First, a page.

Whoa, Piping Gel Can Do THAT?

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If you've got serious #cakegoals, it's time to make friends with piping gel. What is piping gel? Most people know it as thickened corn syrup. In fact, it's exactly the same thing. And it's one of the best things to ever happen to a cake.

Now that you know what piping gel is, you can find it more easily at craft or cake-decorating stores. Or better yet, make it at home in minutes. You probably already have the ingredients in your pantry.

How to Make Piping Gel

Yields ½ cup

Ingredients

  • ¼ cup cold water
  • ¼ cup cornstarch
  • ½ cup light corn syrup
  • 1 teaspoon clear flavor extract (optional)
  • Gel food coloring (optional)

1. Combine the Water and Cornstarch

In a heat-proof container, combine the cold water and cornstarch. Whisk until the lumps in the cornstarch are gone. Now whisk in the corn syrup until it's combined.

2. Heat and Cool the Mixture

Microwave for 2 to 3 minutes on high, stopping every minute or so to stir. The mixture will bubble up and boil, then start thickening until it has the same consistency as hair gel. Allow the mixture to cool to room temperature before you add any flavoring or color.

3. Adjust the Consistency

If the piping gel gets too thick, add water in tiny amounts until you get the consistency you want. 

Store in an airtight container and refrigerate it for up to three months.

How to Use Piping Gel

1. Make Edible Glue

As you'll notice right away, piping gel is extremely sticky — so it works perfectly as an edible glue. Bonus: Piping gel takes a long time to dry, so you have more flexibility if you want to reposition any decorating elements before it sets.

Another reason to use piping gel as glue: It's clear, unlike royal icing or chocolate, so it's more discreet. You can also easily tint it to match the color of the items you want to stick together.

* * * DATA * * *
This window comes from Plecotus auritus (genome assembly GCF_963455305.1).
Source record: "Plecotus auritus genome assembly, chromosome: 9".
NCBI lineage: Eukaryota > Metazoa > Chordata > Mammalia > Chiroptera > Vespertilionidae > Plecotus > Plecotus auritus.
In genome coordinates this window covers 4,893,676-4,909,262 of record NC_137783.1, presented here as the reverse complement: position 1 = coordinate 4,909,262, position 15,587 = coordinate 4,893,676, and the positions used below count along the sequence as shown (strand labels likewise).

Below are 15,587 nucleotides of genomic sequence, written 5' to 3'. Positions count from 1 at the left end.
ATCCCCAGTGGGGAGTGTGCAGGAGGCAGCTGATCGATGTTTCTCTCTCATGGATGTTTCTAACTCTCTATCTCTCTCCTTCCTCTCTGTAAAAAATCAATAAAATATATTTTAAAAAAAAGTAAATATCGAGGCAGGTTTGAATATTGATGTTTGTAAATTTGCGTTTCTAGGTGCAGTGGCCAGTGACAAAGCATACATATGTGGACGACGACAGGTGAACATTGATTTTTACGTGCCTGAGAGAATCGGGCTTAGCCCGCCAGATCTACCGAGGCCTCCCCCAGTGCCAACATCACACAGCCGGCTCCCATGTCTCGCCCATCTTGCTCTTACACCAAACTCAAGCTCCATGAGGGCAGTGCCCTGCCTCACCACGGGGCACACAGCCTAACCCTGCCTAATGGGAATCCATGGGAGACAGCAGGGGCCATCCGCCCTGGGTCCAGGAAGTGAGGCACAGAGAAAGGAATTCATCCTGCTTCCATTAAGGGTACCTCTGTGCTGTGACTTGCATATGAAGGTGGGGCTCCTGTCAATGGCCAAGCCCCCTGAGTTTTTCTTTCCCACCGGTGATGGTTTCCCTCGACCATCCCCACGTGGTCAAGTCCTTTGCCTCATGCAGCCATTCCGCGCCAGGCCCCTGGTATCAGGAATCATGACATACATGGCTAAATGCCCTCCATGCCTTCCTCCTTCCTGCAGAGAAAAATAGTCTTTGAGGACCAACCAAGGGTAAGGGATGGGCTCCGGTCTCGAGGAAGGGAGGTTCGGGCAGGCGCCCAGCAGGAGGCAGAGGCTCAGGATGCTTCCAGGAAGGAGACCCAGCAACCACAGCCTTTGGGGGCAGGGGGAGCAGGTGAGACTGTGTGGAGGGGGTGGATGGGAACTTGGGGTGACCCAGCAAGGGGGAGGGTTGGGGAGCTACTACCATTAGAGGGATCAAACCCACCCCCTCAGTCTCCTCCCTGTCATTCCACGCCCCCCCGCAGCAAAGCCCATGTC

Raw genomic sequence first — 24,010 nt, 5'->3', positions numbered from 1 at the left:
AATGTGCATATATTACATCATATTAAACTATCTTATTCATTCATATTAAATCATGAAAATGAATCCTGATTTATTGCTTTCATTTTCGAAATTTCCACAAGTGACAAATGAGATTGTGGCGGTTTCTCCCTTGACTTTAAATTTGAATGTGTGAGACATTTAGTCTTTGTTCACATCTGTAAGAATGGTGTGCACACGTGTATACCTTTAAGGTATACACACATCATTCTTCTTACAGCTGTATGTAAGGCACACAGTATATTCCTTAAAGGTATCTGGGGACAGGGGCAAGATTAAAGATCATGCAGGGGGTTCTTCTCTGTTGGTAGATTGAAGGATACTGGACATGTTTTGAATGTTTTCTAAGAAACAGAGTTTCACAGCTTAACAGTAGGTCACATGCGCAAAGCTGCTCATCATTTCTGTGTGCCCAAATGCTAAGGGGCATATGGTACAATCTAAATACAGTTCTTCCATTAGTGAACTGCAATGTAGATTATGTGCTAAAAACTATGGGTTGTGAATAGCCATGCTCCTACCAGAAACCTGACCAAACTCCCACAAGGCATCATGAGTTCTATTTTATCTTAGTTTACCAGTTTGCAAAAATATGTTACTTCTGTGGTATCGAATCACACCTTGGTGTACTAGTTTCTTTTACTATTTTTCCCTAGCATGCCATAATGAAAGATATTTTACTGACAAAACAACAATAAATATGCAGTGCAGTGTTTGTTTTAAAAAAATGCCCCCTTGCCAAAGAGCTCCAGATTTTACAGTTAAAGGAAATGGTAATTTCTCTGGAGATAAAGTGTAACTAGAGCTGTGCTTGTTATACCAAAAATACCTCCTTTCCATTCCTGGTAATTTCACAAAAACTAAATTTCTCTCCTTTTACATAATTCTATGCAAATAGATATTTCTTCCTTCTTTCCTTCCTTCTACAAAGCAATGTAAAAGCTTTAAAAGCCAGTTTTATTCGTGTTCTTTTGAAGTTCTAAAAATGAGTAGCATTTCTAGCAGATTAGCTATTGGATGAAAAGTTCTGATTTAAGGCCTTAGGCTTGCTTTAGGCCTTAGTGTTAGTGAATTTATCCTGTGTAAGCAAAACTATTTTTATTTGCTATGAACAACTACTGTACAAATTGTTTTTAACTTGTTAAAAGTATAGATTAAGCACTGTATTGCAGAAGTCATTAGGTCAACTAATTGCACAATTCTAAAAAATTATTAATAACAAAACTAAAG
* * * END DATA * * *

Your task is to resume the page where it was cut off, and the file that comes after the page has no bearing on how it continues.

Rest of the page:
If you're working with wafer paper , you'll definitely want to have piping gel on hand. Use the gel to glue your flower petals together; to stick cut paper elements onto a fondant-covered cake; or to create a wafer paper-flower arrangement.

2. Keep Buttercream from Crusting

Adding a small amount of piping gel to buttercream that's about to crust will help make the frosting smoother — and will keep it from crusting as much or as quickly as it would otherwise. This trick is especially handy when you're piping intricate patterns or buttercream flowers.

3. Add It to Fondant for an Extra Shine

Piping gel gives your fondant-covered cakes or decorations an added shimmer. You can use it as is, or thin it down with a little vodka before brushing it on. Thinning the gel with alcohol first helps give your work a more even shine, and makes brush strokes less visible. In the photo above, a bit of piping gel brushed onto a stained-glass cake gives it that sleek, mirrored sheen.

Piping gel works perfectly on fruit tarts, too: Flavor some piping gel with clear vanilla extract or lemon juice, and brush it onto the cut fruit. The gel not only makes the fruit look all shiny and perfect; it also helps preserve it so your tart stays fresher longer.

4. Pipe It On as a Cake Decoration

You can tint the gel and use it to pipe lines, dots or messages onto a cake design. It's also an excellent medium for adding "water" to a pool or beach cake.

5. Mix It In as a Stabilizer for Whipped Cream

To stabilize your whipped cream, here's what you do: After you've whipped heavy cream and sugar to soft peaks, add two tablespoons of piping gel for every four cups of heavy cream you're using. The cornstarch in the piping gel will help keep the room-temperature whipped cream stable for longer.

The bottom line is, there's pretty much no end to what you can do with piping gel — so experiment away!

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Whoa, Piping Gel Can Do THAT?